Tag Archives: Jack Cole

2016: A Year In Marilyn Headlines

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In January, exhibitions featuring Milton Greene and Douglas Kirkland’s photographs of Marilyn opened in London and Amsterdam. In New York, the Museum of Modern Art paid tribute to Marilyn’s choreographer, Jack Cole. Also this month, James Turiello’s book, Marilyn: The Quest for an Oscar, was published. And Edward Parone, assistant producer of The Misfits, died.

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In February, Marilyn ‘starred’ with Willem Dafoe in a Snickers commercial for the US Superbowl. Monroe Sixer Jimmy Collins’ candid photographs were sold at Heritage Auctions, and the touring exhibition, Marilyn: Celebrating an American Icon, came to Albury, Australia.

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Another major Australian exhibition, Twentieth Century Fox Presents Marilyn Monroe, featuring the collections of Debbie ReynoldsScott Fortner, Greg Schreiner and Maite Minguez Ricart – opened at the Bendigo Art Gallery in March. And Barbara Sichtermann’s book, Marilyn Monroe: Myth and Muse, was published in Germany.

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In April, a special edition of Vanity Fair magazine – dedicated to MM – was published. A campaign to save Rockhaven, the former women’s sanitarium where Marilyn’s mother Gladys once lived – was launched. And actress Anne Jackson – wife of Eli Wallach, and friend to Marilyn – passed away.

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In May, Marilyn graced the cover of a Life magazine special about ‘hidden Hollywood’, and Sebastien Cauchon’s novel, Marilyn 1962, was published in France. Cabaret singer Marissa Mulder’s one-woman show, Marilyn in Fragments, opened in New York, while Chinese artist Chen Ke unveiled Dream-Dew, a series of paintings inspired by Marilyn’s life story. The remarkable collection of David Gainsborough Roberts was displayed in London. Finally, Alan Young – the comedian and Mister Ed star, who befriended a young Marilyn – died.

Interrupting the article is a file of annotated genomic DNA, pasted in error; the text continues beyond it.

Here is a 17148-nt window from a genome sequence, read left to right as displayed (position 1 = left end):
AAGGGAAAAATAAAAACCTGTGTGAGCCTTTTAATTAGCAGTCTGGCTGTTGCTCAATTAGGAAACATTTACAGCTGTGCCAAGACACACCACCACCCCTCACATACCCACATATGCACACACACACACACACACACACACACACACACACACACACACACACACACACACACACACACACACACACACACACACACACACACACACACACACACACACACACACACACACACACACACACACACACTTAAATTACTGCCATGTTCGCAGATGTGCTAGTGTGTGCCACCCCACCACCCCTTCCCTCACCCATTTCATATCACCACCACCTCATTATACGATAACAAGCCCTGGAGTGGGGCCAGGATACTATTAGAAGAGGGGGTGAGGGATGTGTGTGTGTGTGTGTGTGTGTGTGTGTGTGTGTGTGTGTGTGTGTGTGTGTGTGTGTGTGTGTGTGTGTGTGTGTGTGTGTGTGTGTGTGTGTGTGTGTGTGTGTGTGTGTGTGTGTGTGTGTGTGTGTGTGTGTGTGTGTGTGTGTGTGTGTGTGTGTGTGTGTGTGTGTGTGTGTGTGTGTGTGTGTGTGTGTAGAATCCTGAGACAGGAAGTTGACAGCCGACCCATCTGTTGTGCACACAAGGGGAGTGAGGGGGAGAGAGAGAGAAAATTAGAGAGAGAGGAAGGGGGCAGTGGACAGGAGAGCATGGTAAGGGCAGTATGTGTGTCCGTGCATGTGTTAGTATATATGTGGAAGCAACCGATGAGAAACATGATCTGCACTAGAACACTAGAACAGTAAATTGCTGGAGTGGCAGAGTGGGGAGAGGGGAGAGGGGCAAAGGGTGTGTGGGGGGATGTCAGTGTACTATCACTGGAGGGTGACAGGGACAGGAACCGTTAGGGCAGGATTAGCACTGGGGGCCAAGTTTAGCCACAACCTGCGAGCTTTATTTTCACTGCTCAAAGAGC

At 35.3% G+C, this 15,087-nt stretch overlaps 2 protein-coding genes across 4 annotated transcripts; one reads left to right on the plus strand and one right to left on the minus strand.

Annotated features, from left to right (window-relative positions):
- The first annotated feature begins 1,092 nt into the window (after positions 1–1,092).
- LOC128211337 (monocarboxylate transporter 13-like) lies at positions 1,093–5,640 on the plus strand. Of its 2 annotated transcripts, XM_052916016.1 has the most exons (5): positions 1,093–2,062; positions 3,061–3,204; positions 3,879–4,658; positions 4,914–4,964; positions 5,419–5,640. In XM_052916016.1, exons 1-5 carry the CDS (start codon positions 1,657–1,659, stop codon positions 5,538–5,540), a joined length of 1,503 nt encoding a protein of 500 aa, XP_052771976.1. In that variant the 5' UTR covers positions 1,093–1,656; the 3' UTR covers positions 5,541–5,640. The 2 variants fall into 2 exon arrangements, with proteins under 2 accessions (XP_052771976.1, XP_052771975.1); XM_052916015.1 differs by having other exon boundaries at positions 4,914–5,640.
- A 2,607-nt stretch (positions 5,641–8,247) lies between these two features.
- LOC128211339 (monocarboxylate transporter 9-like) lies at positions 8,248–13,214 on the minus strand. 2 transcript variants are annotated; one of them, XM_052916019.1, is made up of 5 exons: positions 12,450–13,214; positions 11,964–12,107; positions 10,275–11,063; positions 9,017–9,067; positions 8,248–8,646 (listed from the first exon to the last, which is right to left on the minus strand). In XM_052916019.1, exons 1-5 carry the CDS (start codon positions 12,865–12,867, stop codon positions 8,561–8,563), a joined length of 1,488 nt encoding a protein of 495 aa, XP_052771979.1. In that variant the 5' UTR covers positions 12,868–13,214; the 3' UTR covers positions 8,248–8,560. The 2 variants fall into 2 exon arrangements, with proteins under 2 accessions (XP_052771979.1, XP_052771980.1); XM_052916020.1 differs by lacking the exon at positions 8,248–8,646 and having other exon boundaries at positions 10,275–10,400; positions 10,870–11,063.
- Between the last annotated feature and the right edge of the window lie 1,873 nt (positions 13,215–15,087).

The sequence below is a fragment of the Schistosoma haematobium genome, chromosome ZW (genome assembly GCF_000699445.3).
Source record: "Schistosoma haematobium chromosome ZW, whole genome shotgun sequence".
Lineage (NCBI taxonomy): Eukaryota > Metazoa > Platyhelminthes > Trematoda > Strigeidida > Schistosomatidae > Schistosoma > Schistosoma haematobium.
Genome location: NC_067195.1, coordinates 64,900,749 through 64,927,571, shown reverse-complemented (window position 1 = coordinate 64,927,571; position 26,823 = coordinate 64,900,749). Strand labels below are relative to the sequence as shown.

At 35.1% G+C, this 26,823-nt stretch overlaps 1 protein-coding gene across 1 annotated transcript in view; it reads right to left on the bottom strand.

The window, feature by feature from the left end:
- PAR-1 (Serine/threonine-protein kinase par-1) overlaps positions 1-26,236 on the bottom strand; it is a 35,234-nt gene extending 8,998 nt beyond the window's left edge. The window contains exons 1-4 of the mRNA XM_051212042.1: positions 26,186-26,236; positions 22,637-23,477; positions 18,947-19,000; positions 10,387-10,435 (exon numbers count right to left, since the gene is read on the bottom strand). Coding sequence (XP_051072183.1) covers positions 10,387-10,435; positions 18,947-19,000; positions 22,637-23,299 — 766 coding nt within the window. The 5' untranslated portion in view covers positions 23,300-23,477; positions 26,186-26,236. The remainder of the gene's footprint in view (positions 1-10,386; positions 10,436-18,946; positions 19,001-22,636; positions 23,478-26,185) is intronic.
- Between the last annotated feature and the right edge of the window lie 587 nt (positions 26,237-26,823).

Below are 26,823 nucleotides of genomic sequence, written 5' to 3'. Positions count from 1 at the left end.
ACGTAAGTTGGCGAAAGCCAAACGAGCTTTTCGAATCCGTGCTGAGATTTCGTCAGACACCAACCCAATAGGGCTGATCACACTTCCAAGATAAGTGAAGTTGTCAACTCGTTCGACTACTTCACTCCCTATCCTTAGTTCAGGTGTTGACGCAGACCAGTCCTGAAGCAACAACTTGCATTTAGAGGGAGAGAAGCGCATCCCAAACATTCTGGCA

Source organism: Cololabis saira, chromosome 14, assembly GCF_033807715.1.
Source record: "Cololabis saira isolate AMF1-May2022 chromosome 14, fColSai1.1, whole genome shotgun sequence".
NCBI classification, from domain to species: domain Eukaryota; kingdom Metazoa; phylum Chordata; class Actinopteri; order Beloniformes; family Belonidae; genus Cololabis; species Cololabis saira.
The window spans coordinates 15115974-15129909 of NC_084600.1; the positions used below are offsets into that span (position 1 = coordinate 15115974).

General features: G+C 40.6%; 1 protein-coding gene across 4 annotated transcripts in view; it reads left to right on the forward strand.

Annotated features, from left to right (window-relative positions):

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June 1st marked what would be Marilyn’s 90th birthday. Also in June, New Yorkers were treated to an Andre de Dienes retrospective, Marilyn and the California Girls. An exhibition of the Ted Stampfer collection, Marilyn Monroe: The Woman Behind the Myth, opened in Turin, Italy. A new documentary, Artists in Love: Arthur Miller and Marilyn Monroe, was broadcast in the UK, while Australia honoured Marilyn with a commemorative stamp folder, and genealogists investigated Marilyn’s Scottish ancestry.

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In July, the birthday celebrations continued in Marilyn’s Los Angeles hometown with tributes from painter David Bromley, and another Greene exhibition. A new musical, Marilyn!, opened in Glendale. Rapper Frank Ocean appeared alongside a Monroe impersonator in a Calvin Klein commercial. And Marni Nixon, the Hollywood soprano who sang the opening bars of ‘Diamonds Are a Girl’s Best Friend’, passed away.

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August 5th marked the 54th anniversary of Marilyn’s death. Also this month, it was announced that Seward Johnson’s ‘Forever Marilyn’ sculpture may return permanently to Palm Springs. April VeVea’s Marilyn Monroe: A Day in the Life was published, and Marilyn’s role in Niagara was featured in another Life magazine special, celebrating 75 years of film noir.

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In September, Marilyn: Character Not Image – an exhibition curated by Whoopi Goldberg – opened in New Jersey. Terry Johnson’s fantasy play, Insignificance, was revived in Wales. Two locks of Marilyn’s hair were sold by Julien’s Auctions for $70,000. And author Michelle Morgan published The Marilyn Journal, first in a series of books chronicling the Marilyn Lives Society; and A Girl Called Pearl, a novel for children with a Monroe connection.